One of the most powerful, steadfast friends West Virginians have ever had is gone. Sen. Robert C. Byrd, who died Monday, was a man who, though supremely skilled in politics, made public service his priority.
Byrd was among the ranks of truly great senators, a giant whose skill as a statesman matched his devotion to the Constitution. He revered the Senate as a key guarantor of the rights of Americans.
Some of his fellow lawmakers thought of him as the conscience of the Senate. He was that, reminding other members of Congress and occasionally presidents of their duty as he saw it.
He could be a gentle teacher or a harsh taskmaster, depending on the seriousness of the matter at hand and whether he believed the Constitution was being trampled upon.
Few, if any, lawmakers in our nation's history have known the workings of Congress and the larger federal government better than Byrd.
He combined that understanding with monumental skill as a politician to accomplish great things for his beloved Mountain State.
Reports of politicians enriching themselves through their offices have become all too common. No one ever accused Byrd of that. His lifestyle was simple, as reflected by his financial statements.
Byrd, a stickler for decorum in the Senate, was far from a "stuffed shirt." Many West Virginians treasure memories of seeing and hearing him play his "fiddle," with substantial skill. Moments before picking it up, he might have been discussing the strengths and faults of the Roman Senate or the mind-numbing details of U.S. government policy.
He was very proud of what he accomplished for West Virginians - and that became a major source of criticism outside his state. He was labeled the "King of Pork" for steering billions of dollars in federal funds to the Mountain State. Byrd's reaction was that the government would spend the money anyway, and that he was happy to be able to send some of it home.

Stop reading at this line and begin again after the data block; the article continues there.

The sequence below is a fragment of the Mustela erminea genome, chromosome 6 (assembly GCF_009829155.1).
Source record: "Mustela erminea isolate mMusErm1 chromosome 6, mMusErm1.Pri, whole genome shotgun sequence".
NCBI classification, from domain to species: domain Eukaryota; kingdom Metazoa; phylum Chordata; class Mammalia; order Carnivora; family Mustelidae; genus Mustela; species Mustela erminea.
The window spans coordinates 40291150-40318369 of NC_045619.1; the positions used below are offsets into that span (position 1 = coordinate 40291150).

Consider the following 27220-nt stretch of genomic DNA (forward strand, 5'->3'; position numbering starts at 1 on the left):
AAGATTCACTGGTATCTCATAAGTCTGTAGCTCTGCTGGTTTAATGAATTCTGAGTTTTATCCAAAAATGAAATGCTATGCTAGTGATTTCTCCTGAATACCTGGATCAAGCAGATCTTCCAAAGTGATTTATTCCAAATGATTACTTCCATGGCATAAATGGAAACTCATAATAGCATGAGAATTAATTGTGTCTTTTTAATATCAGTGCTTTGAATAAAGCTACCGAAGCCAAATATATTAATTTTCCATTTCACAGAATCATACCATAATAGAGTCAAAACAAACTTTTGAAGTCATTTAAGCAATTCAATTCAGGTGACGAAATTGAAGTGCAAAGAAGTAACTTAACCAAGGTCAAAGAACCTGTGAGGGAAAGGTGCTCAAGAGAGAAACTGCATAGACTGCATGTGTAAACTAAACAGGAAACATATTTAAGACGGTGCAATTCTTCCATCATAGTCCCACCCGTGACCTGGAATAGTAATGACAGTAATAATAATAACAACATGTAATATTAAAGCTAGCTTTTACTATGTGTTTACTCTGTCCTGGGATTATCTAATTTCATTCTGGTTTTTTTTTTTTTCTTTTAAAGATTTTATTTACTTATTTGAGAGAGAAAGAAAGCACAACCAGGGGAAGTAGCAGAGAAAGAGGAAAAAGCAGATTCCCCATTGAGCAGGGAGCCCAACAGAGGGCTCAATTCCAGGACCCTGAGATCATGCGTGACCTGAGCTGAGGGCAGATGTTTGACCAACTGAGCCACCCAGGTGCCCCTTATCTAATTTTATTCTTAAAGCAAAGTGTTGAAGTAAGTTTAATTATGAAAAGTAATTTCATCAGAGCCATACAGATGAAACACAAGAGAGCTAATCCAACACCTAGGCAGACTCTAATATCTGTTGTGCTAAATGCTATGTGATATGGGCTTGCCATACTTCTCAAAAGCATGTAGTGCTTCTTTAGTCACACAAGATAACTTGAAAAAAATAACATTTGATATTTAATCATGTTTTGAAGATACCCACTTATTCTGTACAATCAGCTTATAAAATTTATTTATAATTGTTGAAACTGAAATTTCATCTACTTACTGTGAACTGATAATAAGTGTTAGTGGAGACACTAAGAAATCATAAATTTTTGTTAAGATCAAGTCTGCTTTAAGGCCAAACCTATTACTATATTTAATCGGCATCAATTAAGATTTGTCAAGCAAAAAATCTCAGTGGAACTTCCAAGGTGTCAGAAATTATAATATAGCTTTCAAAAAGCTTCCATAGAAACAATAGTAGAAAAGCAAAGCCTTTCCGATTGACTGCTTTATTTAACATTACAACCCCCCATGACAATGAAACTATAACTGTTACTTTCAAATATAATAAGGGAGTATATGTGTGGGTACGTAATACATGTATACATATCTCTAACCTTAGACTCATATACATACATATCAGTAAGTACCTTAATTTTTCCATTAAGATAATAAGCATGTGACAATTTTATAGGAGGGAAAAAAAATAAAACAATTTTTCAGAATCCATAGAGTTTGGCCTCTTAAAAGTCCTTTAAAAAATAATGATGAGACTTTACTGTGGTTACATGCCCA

Public works projects named for the senator and his late wife can be found in every corner of West Virginia.
Some will view that as Byrd's most lasting legacy. Perhaps so, but his many other contributions will be remembered by those who watched as, down through the years, he refused to compromise his principles for political gain.
That dedication to defending the Constitution - as well as his deep Christian faith - sometimes puzzled observers who tried to fit Byrd into a partisan political slot. A staunch Democrat, he sometimes sided with Republicans. Normally a conservative, he was known to take liberal positions.
Byrd has several places in the history books in part because of his long service in Congress.
But we think those who watched him carefully down through the decades will remember him for more than longevity.